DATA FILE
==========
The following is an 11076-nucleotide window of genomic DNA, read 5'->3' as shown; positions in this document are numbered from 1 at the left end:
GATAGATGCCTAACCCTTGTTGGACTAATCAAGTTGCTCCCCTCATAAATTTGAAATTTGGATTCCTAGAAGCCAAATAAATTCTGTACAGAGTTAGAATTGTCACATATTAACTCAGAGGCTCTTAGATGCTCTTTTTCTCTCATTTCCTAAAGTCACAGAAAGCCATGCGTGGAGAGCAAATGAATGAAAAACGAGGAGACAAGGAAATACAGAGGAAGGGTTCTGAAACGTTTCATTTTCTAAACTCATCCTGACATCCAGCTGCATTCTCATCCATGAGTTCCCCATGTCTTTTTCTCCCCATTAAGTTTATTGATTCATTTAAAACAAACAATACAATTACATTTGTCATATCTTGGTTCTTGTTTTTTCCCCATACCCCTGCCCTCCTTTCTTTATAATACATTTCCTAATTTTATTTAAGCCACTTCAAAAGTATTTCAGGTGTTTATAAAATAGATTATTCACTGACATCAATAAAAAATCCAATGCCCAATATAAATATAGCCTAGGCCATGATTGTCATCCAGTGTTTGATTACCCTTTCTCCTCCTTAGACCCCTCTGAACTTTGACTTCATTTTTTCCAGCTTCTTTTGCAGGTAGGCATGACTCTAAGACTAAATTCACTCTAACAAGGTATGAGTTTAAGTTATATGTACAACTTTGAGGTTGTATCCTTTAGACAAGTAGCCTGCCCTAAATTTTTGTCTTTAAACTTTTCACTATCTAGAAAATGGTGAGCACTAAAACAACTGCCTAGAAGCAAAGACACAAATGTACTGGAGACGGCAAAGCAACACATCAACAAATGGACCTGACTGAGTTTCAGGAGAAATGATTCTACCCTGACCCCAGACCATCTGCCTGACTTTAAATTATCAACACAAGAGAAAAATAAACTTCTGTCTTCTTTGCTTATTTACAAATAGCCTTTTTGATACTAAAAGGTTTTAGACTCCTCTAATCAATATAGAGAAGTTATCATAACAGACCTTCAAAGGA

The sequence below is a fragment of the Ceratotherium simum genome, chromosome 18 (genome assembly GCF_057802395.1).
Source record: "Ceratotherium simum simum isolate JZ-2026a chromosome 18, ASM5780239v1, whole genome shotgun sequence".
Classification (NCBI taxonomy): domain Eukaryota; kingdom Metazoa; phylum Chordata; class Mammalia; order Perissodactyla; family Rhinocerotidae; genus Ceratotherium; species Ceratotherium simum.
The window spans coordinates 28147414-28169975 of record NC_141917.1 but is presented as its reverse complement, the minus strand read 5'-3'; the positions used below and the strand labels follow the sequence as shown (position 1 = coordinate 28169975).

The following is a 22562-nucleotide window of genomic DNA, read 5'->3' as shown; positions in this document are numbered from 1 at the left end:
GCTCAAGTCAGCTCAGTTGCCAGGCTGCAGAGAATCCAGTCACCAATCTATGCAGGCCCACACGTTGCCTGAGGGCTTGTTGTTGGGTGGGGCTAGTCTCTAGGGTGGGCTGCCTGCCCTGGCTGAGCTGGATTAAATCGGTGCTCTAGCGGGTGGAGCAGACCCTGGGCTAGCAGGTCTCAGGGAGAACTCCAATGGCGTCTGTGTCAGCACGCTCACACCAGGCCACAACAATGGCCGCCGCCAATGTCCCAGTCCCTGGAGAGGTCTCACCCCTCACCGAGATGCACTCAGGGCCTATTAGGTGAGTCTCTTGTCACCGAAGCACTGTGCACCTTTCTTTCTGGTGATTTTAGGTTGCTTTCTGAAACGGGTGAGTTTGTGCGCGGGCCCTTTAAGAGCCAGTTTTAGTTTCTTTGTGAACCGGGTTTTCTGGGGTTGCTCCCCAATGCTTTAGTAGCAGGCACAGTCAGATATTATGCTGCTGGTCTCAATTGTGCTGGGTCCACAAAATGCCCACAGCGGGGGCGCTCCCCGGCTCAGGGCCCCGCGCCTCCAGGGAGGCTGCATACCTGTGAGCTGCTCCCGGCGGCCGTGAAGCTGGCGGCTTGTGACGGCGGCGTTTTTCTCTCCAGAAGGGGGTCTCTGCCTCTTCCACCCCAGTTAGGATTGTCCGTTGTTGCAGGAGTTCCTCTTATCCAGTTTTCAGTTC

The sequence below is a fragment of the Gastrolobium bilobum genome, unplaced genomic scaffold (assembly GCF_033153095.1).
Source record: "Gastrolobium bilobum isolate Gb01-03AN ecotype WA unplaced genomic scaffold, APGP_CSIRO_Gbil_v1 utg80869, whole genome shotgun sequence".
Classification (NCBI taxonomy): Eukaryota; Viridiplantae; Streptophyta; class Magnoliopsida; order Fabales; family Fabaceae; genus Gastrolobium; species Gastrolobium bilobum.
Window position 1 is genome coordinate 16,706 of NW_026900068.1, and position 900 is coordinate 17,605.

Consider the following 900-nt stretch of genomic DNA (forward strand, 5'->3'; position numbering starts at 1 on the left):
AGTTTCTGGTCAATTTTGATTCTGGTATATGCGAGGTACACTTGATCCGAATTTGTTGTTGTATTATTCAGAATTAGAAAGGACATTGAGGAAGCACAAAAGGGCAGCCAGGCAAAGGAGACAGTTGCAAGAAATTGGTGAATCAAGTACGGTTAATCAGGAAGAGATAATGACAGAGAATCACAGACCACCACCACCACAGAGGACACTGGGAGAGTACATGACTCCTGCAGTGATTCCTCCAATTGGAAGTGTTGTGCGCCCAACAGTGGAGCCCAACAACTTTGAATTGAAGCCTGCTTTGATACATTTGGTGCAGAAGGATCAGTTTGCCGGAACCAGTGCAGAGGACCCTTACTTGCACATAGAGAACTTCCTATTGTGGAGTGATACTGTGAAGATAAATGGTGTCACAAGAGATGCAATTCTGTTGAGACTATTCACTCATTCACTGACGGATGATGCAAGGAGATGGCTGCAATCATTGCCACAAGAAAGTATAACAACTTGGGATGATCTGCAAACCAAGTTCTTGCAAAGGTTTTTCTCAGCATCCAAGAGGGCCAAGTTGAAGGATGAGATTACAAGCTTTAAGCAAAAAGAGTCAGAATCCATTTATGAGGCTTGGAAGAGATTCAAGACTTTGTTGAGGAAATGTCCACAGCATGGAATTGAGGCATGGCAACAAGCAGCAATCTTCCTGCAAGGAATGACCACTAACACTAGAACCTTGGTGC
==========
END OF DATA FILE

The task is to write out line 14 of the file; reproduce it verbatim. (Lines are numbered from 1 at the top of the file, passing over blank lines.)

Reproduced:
AGTTTCTGGTCAATTTTGATTCTGGTATATGCGAGGTACACTTGATCCGAATTTGTTGTTGTATTATTCAGAATTAGAAAGGACATTGAGGAAGCACAAAAGGGCAGCCAGGCAAAGGAGACAGTTGCAAGAAATTGGTGAATCAAGTACGGTTAATCAGGAAGAGATAATGACAGAGAATCACAGACCACCACCACCACAGAGGACACTGGGAGAGTACATGACTCCTGCAGTGATTCCTCCAATTGGAAGTGTTGTGCGCCCAACAGTGGAGCCCAACAACTTTGAATTGAAGCCTGCTTTGATACATTTGGTGCAGAAGGATCAGTTTGCCGGAACCAGTGCAGAGGACCCTTACTTGCACATAGAGAACTTCCTATTGTGGAGTGATACTGTGAAGATAAATGGTGTCACAAGAGATGCAATTCTGTTGAGACTATTCACTCATTCACTGACGGATGATGCAAGGAGATGGCTGCAATCATTGCCACAAGAAAGTATAACAACTTGGGATGATCTGCAAACCAAGTTCTTGCAAAGGTTTTTCTCAGCATCCAAGAGGGCCAAGTTGAAGGATGAGATTACAAGCTTTAAGCAAAAAGAGTCAGAATCCATTTATGAGGCTTGGAAGAGATTCAAGACTTTGTTGAGGAAATGTCCACAGCATGGAATTGAGGCATGGCAACAAGCAGCAATCTTCCTGCAAGGAATGACCACTAACACTAGAACCTTGGTGC